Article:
606 184 −−− −−−−−−− 602 183 Observations Forecasts 95% 598 monthly average water level − 182 80% long−term mean water level − Forecasts for Sept 2015 50% (1860−2015) − − through June 2016 20% ) 178 − 584 Lake Michigan−Huron − 5% } − 95% ’3−month ahead’ forecasts 5% } 177 − for past 13 months , IGLD85) − 580 −−−−−−−−−

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Past Future 1860 1870 1880 1890 1900 1910 1920 1930 1940 1950 1960 1970 1980 1990 2000 2010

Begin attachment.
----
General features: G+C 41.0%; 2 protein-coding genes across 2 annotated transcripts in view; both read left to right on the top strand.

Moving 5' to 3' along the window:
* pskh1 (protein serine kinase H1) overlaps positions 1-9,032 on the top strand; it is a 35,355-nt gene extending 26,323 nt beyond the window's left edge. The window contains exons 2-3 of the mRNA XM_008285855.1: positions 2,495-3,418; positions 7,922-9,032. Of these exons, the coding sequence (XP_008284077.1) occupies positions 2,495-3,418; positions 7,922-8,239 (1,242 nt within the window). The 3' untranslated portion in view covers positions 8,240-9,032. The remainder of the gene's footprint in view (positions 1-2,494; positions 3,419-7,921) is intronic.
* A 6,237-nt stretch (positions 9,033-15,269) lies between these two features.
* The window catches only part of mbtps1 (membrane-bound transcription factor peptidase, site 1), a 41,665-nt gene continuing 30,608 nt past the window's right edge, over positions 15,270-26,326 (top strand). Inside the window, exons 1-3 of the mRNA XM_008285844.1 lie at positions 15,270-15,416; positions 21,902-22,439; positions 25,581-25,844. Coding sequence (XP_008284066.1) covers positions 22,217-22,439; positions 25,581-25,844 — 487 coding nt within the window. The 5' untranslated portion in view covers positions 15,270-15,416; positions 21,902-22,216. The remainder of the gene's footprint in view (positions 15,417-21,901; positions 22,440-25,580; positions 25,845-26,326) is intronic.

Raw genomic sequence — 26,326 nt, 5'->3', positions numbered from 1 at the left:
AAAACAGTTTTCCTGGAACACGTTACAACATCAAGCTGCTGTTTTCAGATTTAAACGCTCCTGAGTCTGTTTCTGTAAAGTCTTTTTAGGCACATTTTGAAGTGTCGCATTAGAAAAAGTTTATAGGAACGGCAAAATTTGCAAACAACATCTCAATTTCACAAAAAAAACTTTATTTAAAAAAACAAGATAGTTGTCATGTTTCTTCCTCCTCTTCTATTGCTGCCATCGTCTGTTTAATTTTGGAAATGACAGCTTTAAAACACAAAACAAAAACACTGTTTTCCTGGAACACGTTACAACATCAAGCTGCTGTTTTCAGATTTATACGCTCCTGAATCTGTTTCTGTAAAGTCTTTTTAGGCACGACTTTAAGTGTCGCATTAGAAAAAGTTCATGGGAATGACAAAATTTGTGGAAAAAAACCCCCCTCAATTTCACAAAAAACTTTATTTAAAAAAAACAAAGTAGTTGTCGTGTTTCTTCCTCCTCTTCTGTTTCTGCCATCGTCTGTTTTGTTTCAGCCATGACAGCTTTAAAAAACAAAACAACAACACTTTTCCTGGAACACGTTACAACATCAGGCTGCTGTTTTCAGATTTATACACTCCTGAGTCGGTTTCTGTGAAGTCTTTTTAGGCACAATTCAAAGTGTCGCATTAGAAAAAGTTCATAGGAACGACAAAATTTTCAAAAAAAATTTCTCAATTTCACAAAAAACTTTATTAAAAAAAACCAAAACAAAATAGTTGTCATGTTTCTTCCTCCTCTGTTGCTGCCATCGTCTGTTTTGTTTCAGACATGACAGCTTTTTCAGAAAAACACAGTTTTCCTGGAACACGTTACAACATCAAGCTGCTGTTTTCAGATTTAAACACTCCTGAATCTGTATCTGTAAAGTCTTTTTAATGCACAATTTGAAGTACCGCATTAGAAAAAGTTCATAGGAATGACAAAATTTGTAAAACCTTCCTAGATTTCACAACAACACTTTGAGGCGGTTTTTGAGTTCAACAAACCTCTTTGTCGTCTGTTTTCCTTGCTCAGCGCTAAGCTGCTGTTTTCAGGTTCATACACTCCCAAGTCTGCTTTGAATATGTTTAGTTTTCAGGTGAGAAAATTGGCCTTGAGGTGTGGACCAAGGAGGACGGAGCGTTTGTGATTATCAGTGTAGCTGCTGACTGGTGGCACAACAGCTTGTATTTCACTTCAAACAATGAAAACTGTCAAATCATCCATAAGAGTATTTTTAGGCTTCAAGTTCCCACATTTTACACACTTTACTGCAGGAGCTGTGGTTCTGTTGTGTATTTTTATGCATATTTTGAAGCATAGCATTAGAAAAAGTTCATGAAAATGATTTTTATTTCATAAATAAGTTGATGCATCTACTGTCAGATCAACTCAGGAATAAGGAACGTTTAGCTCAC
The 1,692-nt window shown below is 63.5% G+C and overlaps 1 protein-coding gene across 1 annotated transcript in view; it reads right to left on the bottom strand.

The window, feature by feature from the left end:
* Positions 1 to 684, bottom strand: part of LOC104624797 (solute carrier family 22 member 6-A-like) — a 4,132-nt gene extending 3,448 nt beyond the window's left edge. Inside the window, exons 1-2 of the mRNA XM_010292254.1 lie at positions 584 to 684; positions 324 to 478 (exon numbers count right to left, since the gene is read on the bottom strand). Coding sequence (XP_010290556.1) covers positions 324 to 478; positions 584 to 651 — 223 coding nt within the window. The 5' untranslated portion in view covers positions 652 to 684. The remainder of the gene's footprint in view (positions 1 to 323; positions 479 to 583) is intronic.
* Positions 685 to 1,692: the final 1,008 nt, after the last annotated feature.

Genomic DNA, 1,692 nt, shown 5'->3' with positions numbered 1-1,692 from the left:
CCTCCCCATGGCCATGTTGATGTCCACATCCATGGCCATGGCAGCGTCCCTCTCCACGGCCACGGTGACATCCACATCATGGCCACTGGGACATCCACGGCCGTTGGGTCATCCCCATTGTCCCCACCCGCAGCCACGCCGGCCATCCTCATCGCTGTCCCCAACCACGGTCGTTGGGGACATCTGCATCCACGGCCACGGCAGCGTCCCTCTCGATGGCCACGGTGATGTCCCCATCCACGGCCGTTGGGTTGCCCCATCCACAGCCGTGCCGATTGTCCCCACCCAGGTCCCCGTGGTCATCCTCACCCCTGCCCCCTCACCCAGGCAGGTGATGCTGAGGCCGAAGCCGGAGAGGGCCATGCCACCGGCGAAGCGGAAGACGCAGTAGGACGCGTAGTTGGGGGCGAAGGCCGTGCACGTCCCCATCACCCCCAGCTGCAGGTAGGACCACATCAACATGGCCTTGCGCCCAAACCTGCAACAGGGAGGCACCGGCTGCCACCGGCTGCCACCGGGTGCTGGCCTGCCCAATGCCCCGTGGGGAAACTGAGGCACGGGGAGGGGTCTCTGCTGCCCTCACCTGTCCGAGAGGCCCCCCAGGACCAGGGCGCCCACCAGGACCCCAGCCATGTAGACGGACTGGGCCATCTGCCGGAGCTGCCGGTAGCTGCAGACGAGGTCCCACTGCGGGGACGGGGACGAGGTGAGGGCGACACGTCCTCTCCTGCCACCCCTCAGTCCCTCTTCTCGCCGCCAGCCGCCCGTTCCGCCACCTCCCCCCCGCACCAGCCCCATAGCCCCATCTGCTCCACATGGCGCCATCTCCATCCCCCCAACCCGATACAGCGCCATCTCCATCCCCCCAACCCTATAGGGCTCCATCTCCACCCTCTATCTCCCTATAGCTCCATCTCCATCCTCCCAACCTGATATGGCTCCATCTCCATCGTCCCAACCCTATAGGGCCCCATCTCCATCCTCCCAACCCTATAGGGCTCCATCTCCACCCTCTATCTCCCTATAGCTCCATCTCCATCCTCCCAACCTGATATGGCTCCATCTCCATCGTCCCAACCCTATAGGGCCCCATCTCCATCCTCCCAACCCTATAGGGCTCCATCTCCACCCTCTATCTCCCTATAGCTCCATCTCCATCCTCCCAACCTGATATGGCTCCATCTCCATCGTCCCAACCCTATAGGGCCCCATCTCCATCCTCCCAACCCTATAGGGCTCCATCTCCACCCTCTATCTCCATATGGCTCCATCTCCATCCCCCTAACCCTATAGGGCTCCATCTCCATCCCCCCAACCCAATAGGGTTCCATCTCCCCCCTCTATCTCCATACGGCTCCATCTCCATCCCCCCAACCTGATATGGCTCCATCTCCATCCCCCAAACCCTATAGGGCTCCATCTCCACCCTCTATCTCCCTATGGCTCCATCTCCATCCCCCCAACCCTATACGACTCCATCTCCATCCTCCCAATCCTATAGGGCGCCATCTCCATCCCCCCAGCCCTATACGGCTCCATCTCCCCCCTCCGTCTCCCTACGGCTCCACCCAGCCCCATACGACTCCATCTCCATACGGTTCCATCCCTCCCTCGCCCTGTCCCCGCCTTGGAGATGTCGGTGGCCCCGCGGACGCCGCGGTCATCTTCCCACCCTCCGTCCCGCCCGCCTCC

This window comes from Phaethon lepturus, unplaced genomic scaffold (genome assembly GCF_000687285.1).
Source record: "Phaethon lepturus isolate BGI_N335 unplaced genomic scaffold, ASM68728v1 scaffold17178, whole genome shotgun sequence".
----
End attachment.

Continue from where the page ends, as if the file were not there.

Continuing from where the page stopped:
GREAT LAKES SYSTEM PROFILE What is IGLD? The Great Lakes and their respective watersheds and IGLD refers to the International Great Lakes Datum, an elevation waterways all flow downhill to the ocean. Within the Great benchmark (reference point) against which all water level gauging stations Lakes system, water flows from Lake Superior via the St. in the Great Lakes are compared. This reference point was last established Marys River into Lake Huron. Lakes Michigan and Huron around 1985. IGLD requires updating about every 30 years because the are joined at the , which allows these land surface around the Great Lakes is constantly changing in elevation two lakes to act as one hydrologic system. The upper lakes due to the ‘bounce back’ of the earth’s crust following the retreat of the meet the lower lakes at the Huron-Erie corridor, which is during the last age (also referred to as isostatic rebound). comprised of the St. Clair River, Lake St. Clair, and the River. Lake Erie Elevation 601 ft. Elev 577 ft. Elev 572 ft. Elev 569 ft. Falls flows over Lake St. Clair depth Beauharnois St. Clair 210 ft. Dam and into Lake Ontario Elev 243 ft. Elev River Detroit Lake 152 ft. River Erie Elev 69 ft. before flowing through the Lake Lake St. Francis Elev 20 ft. Elev 0 ft. Huron St. Lawrence River St. Lawrence River into the Lake depth . Michigan 750 ft. Atlantic depth Lake Ocean 923 ft. Ontario Lake depth Superior 802 ft. depth 1333 ft. NOAA, Great Lakes Environmental Research Laboratory, 4840 S. State Rd. Ann Arbor, MI 48108, 734-741-2235 Credit: NOAA GLERL